9 October 2015

'A Captivated Sailor': James Charles Pitt's childhood love poem

At the age of ten, James Charles Pitt (1761-1780), the youngest son of the Earl of Chatham, addressed a love poem to Lady Elizabeth Pratt (c. 1752-1826). She was a daughter of the first Lord Camden, and the two families were well-acquainted with one another. James was 10 at the time the poem was penned; Eliza was 19. 

I've always been fascinated by love affairs that fall through the cracks, and this piece is one such historical mystery.

It's intriguing how the cataloguer left a deliberate blank after the line "Verses addressed to..." I'm also copying out James's poem, shown below. 

"Struck by the beauties of thy heavenly charms
To thee Eliza I address my lays
Your kind indulgence my rapt bosom warms
And prompts my soul to sing your wond'rous praise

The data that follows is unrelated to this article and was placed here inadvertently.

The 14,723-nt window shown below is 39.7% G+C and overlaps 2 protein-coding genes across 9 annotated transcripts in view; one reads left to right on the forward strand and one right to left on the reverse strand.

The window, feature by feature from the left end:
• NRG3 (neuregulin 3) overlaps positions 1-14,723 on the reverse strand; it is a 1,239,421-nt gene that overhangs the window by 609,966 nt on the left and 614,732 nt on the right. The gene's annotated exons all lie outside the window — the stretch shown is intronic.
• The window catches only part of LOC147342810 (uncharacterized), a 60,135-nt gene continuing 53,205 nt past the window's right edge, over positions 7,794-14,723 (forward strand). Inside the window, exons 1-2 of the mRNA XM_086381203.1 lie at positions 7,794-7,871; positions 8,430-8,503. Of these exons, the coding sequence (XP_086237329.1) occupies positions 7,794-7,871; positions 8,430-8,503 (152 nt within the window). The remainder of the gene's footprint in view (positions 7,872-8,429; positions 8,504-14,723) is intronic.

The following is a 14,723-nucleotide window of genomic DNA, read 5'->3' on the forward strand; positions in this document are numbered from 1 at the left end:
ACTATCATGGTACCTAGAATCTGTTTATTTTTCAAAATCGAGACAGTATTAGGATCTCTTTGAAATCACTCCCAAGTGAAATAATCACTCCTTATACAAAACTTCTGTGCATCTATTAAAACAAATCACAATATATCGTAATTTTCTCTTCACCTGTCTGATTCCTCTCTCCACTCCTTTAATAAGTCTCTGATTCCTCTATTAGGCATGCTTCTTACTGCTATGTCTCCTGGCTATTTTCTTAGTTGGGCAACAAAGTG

What form majestick & what easy grace
Yet still interior shines thy polish'd mind
And proves thee offspring of great Camdens race
Each sweet accomplishment in thee I find

Deign thee t'accept this humble grateful song
And trust my lov'd one tho' I flow the main

And pass thro dangers & thro labours long
My heart with thee still captive shall remain"

It ends with "A Captivated Sailor, June ye 9th 1771"

James was destined for the navy, and he would have been aware of his intended career path even at that early age. We don't know what Lady Elizabeth thought of James's childhood crush on her. She was significantly older than him, so she may have been more amused than anything by his boyish advances.


Pitt MSS. Duke University, North Carolina.

** I owe a debt of gratitude to Dr. Jacqueline Reiter for correcting me on the details of Lady Elizabeth Pratt.